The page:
• constantly check up on you?

If you see yourself and your relationship in these questions, seek assistance now!  Organizations like the Mississippi Coalition Against Domestic Violence,, can offer you guidance.


I Lost My Trial— Now What? goes without saying in most court proceedings that when the smoke clears after a trial or hearing, there will be a winner and a loser.  If you are disappointed in the trial judge’s decision, is there anything you can do about it?

If you act quickly, there are two alternatives you may want to try.  You can ask the trial judge to reconsider his own decision.  Also, you can take your arguments to a higher court, also called an appellate court, in what is known as an appeal.  An appeal usually involves having your attorney file a brief with an appellate court; a brief is a written document that explains to the court the relevant facts and laws applicable to your case.  You will not get a chance to actually testify before the appellate court, because appeals are often handled entirely through the evaluation of each party’s brief.  However, the appellate court may ask each party’s attorney to make an oral presentation of arguments to assist in answering questions about the appeal.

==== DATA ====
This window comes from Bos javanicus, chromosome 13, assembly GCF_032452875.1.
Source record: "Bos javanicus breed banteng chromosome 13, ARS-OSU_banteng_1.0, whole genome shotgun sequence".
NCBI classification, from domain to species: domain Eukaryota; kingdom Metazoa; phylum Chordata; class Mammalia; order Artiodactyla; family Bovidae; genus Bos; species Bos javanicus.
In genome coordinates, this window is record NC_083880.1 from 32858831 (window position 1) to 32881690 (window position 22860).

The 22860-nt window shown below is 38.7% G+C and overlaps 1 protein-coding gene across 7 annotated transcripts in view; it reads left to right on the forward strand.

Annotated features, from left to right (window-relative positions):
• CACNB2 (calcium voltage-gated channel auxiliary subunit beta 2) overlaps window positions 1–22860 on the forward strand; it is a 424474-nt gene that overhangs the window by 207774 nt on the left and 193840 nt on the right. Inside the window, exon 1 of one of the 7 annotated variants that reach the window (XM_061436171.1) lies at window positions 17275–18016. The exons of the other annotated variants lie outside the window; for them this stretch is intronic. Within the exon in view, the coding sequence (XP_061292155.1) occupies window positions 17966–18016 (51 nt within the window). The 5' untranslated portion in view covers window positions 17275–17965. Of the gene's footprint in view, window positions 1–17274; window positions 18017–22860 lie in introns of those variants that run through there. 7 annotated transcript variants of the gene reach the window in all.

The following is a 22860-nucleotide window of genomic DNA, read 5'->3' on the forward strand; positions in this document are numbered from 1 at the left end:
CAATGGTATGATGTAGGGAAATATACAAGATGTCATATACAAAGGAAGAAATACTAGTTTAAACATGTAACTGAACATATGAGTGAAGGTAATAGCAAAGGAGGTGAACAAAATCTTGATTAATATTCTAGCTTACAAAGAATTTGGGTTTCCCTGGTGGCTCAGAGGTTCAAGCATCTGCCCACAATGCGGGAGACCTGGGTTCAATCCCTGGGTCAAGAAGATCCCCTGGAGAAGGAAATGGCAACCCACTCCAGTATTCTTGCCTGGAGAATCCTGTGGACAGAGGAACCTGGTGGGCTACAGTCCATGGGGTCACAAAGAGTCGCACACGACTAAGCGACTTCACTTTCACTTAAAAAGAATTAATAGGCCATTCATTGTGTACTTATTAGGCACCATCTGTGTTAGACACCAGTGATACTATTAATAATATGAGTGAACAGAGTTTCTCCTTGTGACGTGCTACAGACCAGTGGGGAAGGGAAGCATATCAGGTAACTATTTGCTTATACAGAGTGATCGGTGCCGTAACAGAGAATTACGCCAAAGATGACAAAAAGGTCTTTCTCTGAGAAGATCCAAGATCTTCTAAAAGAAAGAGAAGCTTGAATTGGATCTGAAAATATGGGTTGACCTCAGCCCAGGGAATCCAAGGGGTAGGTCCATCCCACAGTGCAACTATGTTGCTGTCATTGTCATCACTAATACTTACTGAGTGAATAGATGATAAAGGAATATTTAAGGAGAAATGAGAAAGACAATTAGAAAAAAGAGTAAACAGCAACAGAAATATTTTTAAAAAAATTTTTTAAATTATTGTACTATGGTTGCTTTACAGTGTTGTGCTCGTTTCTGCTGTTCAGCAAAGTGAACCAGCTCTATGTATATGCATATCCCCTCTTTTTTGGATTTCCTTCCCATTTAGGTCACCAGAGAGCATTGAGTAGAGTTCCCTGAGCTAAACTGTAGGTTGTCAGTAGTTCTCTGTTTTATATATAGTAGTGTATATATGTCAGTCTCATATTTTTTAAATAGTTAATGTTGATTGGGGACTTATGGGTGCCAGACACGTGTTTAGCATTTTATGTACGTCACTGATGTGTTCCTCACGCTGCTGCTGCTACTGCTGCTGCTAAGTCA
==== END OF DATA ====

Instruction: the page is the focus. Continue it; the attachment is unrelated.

In deciding whether or not to appeal, be advised that in family law matters, the trial judge’s decision is typically regarded with great deference by the appellate court; this can make it difficult to have a trial judge’s ruling overturned.  Also, depending on your issue, the fees involved in an appeal can be expensive.  If you like, you can select a new attorney to handle your appeal who was not involved in your hearing or trial.

When the appellate court decides on the appeal, there are a few things that can happen.  The appellate court can affirm the trial judge’s decision or totally reverse it.  Sometimes the trial judge’s decision is only partially reversed or modified.  Sometimes, the appellate court may order a new trial altogether.

So, if you go to a trial or hearing and are unsatisfied with the result, you may benefit from speaking with an attorney.  You must act quickly, as there is only a limited time after a trial judge’s decision during which you can ask for reconsideration and/or file an appeal.